Sunday, June 15, 2008

One Day, You Will Be Gone

Hey Dad,

I would ask, how have you been...but that seems sort of fake and superficial, so I won't. Besides, Patty keeps me up to date on you (although I know you two don't talk more than a handful of times a year).

It's Father's Day which I'm sure you know. And typically, daughters spend the day with their fathers, but that's something you and I haven't done for about 16 years now. Maybe longer. Maybe shorter. Honestly, I've lost track of time.

A long time ago, I let go of the anger. Sometimes though, sadness and 'what-if' kind of thoughts, make their way to my consciousness. Like today. You know - Father's Day.

It's been really tough growing up without my father in my life - or at least the one I deserved to have in my life. I wouldn't wish my father (the one I grew up with) on anyone yet in some strange, bizarre way, I have a lot to thank you for.

I found someone who is the complete opposite of you. I'm never afraid of him. I know that he'll always love me. And the best thing in the world - he's possibly the best father that's ever walked the face of the earth.

I'm professionally successful. People respect me - my work ethic - my business decisions.

I'm educated. I have a master's degree. I almost went the distance on my doctorate but then realized that I was only going there to prove something to the people who left a hole in my heart.

I'm self-sufficient. I've never been on welfare, homeless, or out of work for any major length of period. I've always landed on my feet - regardless of what has been thrown my way.

I'm lucky. I have my sister Patty who is awesome and even though we are nothing alike, she understands me and does not judge me - no matter what. That kind of unconditional love is hard to come by in what remains of - this family - what was - your family.

Dad, one day, you will be gone. There won't be any more time left. There won't be tomorrows or next weeks or birthdays or holidays in which you can reconsider your relationship with us. It's all up to you dad. Ball is in your court.

Only Time - Enya


Joe said...

Wow. This was so personal that I don't even feel as though I have the right to comment - but I sat here reading this over and over and couldn't help but be moved. I immediately thought of the relationship that I have with my daughter, Tammy (the oft-mentioned Tammy in my blog) and how she called me at 12:01am from Florida to wish me a happy Father's Day ... and as happy as that made me feel, your posting makes me realize how BLESSED I am. Thank you .. for sharing something so personal in such a beautiful way ... and thank you for enhancing my own appreciation of my relationship with her.

Pattycake1102 said...

Who needs a hug?!?!? Well, sista, I guess I've learn to accept that dad has made his own personal choices, as have we. Who has to live with the choices you make?? Can I get an amen??!! There will always be more regret on his end than ours. Remember, children don't ask to be brought into the world, it's dumb luck of ignorant people who get to have them!! Really, God should put a stop to ignorance!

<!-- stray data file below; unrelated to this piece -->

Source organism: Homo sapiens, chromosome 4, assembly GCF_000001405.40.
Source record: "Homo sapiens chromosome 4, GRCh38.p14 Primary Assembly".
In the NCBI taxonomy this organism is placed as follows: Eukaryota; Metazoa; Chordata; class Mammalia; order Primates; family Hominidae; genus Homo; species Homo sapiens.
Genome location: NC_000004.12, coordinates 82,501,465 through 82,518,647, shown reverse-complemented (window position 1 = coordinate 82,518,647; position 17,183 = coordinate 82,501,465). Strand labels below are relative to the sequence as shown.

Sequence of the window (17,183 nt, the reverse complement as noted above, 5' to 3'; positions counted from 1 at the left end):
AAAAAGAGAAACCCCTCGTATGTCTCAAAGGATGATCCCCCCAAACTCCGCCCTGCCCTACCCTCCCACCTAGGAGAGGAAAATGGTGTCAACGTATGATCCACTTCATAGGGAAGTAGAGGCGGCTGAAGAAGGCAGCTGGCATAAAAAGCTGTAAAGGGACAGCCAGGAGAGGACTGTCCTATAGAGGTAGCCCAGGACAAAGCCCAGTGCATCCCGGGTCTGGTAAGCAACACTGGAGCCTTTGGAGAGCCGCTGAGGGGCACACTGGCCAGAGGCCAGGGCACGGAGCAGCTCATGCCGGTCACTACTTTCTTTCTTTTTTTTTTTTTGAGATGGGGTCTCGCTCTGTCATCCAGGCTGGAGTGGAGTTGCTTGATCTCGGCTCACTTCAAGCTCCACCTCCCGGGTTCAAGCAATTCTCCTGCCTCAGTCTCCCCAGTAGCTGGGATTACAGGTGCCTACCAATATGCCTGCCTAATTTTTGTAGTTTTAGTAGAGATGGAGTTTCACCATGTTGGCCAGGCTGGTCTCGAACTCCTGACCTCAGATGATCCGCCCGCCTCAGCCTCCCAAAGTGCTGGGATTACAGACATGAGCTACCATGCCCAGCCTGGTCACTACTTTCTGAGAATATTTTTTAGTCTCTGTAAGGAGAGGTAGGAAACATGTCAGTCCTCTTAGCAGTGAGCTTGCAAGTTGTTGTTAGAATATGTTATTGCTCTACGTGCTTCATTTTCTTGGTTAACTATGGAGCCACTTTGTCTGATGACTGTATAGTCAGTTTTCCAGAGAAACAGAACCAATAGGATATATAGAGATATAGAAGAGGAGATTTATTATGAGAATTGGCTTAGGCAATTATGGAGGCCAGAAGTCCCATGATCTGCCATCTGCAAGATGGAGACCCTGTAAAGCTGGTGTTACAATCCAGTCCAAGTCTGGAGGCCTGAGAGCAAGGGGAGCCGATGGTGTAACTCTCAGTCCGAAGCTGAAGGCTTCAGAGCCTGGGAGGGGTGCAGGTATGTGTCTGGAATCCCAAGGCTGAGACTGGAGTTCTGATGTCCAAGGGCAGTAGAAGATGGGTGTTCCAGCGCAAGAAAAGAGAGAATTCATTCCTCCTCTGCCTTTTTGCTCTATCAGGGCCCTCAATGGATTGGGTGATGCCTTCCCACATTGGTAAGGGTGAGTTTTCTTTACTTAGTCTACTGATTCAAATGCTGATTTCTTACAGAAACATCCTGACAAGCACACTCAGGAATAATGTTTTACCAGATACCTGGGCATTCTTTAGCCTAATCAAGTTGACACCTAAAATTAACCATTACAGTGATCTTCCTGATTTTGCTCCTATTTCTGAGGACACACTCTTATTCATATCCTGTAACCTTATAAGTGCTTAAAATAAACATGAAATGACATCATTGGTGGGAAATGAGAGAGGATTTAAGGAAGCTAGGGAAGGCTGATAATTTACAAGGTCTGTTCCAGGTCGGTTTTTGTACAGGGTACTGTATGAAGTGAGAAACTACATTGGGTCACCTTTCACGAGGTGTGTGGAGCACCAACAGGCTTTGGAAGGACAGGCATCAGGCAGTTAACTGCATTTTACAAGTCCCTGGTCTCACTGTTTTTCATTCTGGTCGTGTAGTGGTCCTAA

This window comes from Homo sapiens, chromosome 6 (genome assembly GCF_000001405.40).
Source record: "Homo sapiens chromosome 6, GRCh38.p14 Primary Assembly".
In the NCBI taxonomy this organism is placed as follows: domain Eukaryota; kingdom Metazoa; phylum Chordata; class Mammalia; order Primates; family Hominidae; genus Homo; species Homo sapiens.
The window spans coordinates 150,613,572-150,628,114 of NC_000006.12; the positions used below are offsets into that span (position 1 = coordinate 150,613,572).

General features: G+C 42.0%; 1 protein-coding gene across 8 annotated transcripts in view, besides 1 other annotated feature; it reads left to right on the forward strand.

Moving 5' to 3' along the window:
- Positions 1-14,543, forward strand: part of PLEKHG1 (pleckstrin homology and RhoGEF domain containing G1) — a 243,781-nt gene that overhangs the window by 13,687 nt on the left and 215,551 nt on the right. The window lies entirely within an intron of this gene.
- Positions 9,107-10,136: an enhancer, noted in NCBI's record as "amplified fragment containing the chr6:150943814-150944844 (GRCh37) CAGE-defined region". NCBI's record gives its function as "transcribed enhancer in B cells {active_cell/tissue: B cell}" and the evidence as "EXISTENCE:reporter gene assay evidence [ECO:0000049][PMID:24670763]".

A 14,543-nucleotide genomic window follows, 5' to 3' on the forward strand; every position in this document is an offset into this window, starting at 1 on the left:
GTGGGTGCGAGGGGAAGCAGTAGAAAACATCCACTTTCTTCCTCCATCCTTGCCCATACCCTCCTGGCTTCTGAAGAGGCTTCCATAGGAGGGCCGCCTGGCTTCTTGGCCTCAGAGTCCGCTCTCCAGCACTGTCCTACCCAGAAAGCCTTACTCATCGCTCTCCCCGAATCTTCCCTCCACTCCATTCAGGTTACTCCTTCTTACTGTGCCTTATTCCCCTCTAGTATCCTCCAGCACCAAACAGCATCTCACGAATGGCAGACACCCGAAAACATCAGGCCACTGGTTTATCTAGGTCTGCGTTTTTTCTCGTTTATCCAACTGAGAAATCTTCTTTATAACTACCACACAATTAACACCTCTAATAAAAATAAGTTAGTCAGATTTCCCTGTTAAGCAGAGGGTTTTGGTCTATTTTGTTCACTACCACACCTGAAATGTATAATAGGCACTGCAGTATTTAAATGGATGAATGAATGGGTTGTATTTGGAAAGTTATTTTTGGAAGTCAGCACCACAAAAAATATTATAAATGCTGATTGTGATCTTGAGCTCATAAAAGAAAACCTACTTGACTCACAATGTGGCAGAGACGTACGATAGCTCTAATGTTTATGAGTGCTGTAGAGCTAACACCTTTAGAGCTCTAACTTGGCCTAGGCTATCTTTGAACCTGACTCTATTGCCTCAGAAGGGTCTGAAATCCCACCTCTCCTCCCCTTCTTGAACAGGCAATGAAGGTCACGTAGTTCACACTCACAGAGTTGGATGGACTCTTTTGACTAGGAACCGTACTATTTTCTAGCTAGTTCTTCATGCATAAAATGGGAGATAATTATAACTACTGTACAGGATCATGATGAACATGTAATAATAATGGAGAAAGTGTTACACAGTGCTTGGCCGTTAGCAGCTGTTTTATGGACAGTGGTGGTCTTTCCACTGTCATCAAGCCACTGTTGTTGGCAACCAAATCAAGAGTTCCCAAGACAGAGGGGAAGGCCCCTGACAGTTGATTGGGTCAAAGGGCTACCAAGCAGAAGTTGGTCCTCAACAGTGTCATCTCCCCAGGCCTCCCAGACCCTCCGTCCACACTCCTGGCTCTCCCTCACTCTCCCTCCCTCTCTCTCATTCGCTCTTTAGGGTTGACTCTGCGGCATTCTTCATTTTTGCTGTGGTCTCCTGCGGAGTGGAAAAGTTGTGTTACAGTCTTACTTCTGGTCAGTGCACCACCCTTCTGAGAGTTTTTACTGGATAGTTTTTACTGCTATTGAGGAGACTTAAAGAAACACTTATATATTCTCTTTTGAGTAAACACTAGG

Charlotte said...


I can really relate to how you feel about your father.

I guess I grew up in what today is called a "dysfunctional" family. I didn't help matters any because I was born with dislocated hips. And back in the late '40s and early '50s, there wasn't a lot that could be done for me - no modern techniques and materials.

I had both knees operated on when I was 4 and spent about 10 months in a body cast. That didn't work, so when I was 5 I had surgery on my right hip and received the "gift" of a stainless steel pin. The left hip was popped back into place. And yes, another 8-10 months in a body cast.

My mother suffered from schizophrenia, and my condition didn't help her. She tried to kill herself when I was 12 and my brother was 10 1/2.

My father was, well, let's say that in today's world of protecting children, he would have sat in jail for the rest of his life.

My father was cruel mentally and emotionally to my mother. In those days, the treatment of choice for schizophrenia was insulin shock. Mom spent 6 months in Richmond at one point, which if you look at the history of mental institutions in Indiana, was pretty much saying you didn't have much hope.

It took me years and many disastrous decisions and poor choices to finally get myself together - at least I feel better about myself now than I ever have in my entire life.

I am not sure how you will feel when your father dies, but I will tell you, I did not shed a tear for my father. He was cruel (not physically), uncaring, warped, and selfish. Instead, I shed tears for what you mentioned - the kind of father I should have had.

When my father died, it was like a monkey had been lifted from my back. My mother died in 1998, and I felt that same sense of release, although not quite as strongly.

ida said...

sometimes i think my daughter has/had it easier then i. she never has gotten to know her father. that was her fathers choice. my dad was something else. he lied to me, my mom and to the world in general. they never did get a divorce. but the talk of it was abound in my home. sigh. dad was dad what more can i say. we dont pick our parents, but for some strange reason God doesnt give us anymore then what we can handle. God bless.